A group of US high school students are being praised for their composure, after a video showing them realising a school shooter may be impersonating a cop to lure them out of their classroom was shared to TikTok.
Four students were killed and six others wounded in a school shooting at Michigan’s Oxford High School on Tuesday local time, and a video has been posted to TikTok of a terrifying interaction between students and what appears to be a disguised school shooter.
The chilling footage shows students huddled together in a corner of a classroom, as a male voice can be heard speaking outside the barricaded door.
“Kids! Sheriff’s office,” the voice can be heard saying in the video.
“It’s safe to come out.”
The terrified students whisper among each other, with one exclaiming “he said it’s safe to come out”, while another is heard saying “we don’t know who that is”.
One of the people in the room — it’s unclear whether they are a teacher or a student — goes up to the door and says: “We’re not taking that risk right now.”
The male voice outside the door pleads for them to come out, saying “OK, well, just open the door, and look at my eyes, bro.”
Amazingly, even under duress the students pick up on the speaker’s casual language, with one pointing out: “He said ‘bro’, red flag”. The teens then climb out the window, run across pavement and into another hallway.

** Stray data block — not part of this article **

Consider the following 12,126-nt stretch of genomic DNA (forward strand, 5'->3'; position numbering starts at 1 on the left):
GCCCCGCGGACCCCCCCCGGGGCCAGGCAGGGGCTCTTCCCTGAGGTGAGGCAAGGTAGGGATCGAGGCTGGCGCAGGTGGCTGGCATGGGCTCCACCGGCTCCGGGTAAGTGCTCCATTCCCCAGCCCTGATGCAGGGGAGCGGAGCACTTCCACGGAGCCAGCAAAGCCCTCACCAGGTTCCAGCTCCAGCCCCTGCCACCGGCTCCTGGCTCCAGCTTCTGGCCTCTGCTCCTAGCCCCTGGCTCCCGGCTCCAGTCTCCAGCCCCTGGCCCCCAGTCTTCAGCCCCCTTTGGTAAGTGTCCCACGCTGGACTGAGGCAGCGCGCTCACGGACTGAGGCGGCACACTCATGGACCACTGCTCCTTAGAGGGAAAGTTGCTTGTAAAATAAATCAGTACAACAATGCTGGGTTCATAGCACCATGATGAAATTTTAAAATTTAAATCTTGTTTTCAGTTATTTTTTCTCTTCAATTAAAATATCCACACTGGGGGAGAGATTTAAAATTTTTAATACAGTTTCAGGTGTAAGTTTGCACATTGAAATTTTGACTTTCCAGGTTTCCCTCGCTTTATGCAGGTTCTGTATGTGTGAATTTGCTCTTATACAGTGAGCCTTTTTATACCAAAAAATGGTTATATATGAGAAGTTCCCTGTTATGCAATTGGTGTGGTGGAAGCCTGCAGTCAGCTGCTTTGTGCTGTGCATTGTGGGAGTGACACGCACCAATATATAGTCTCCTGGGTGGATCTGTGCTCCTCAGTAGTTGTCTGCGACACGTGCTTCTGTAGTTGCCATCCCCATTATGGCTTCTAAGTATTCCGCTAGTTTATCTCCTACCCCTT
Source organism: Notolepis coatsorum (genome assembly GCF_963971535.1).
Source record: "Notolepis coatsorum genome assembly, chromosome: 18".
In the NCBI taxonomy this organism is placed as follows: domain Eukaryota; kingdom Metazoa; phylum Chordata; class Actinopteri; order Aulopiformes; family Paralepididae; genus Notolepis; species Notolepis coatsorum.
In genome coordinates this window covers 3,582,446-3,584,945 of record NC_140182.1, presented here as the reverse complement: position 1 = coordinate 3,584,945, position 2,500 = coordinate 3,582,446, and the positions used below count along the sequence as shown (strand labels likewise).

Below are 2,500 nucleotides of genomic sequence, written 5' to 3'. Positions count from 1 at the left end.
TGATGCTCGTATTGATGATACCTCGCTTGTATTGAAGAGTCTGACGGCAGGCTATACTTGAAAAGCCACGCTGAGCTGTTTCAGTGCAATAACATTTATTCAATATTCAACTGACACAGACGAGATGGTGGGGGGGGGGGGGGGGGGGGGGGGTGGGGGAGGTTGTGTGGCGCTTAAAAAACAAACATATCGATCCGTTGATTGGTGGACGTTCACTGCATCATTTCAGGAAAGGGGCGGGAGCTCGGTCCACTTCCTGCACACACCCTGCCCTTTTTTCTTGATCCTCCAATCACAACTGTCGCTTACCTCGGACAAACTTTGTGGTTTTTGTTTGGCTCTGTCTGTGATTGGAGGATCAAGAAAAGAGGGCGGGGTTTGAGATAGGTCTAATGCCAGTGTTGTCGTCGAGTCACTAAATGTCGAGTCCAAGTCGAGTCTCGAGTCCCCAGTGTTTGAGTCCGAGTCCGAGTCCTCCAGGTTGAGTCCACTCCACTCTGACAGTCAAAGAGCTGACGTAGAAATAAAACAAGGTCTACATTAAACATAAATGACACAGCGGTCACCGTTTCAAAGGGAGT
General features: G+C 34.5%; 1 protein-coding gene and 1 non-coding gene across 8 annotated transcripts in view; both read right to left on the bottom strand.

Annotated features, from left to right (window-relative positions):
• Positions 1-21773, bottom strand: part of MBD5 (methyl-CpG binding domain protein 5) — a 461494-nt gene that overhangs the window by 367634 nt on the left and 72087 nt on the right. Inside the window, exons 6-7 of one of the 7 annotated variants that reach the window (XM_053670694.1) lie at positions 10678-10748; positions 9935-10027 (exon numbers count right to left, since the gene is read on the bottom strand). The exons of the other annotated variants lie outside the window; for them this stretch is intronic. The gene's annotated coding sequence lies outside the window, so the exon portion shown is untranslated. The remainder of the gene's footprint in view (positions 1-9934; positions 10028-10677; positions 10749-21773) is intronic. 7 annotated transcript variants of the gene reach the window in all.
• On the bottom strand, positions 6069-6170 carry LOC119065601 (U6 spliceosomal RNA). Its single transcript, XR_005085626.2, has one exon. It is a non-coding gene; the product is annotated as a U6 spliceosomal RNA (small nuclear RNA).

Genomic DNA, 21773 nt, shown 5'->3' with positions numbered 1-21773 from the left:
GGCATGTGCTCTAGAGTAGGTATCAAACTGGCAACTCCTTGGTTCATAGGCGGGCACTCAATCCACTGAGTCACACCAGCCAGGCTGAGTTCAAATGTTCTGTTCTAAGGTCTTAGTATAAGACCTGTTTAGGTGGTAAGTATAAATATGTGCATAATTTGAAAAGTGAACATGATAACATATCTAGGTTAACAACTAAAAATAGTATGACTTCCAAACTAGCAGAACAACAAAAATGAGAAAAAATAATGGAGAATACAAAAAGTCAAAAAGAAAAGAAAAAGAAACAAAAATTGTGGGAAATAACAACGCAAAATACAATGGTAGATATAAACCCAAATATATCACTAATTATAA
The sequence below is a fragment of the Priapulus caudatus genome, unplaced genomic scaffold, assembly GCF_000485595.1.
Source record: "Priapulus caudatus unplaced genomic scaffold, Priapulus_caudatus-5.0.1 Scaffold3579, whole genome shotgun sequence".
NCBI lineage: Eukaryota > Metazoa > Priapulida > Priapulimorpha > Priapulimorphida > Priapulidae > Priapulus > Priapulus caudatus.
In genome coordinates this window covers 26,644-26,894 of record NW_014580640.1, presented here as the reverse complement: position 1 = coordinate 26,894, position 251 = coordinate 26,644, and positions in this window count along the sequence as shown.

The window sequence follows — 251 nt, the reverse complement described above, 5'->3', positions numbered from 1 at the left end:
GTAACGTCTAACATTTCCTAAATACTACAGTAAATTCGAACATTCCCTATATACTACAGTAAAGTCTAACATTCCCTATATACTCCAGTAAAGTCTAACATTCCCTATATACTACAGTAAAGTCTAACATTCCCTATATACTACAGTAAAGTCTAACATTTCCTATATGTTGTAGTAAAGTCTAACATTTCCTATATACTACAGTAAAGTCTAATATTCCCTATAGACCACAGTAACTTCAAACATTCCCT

“He said ‘bro’. Red flag.” These kids have more sense than many, many adults that I know. https://t.co/7sCdBCs98O
— Tressie McMillan Cottom (@tressiemcphd) December 1, 2021
The fear and tension in the video is palpable, with users in the comments both impressed and saddened at how quickly the children dealt with the scenario.
“These kids are smart. No one panicked. They helped each other. It’s sad that they’ve had to train for this, but it saved their lives,” a user commented on the TikTok video.
A 15-year-old boy has been taken into custody and charged as an adult.
According to the CNN, it is the deadliest school shooting since 2018. There have been 48 shootings this year on K-12 campuses, 32 of them since August 1.
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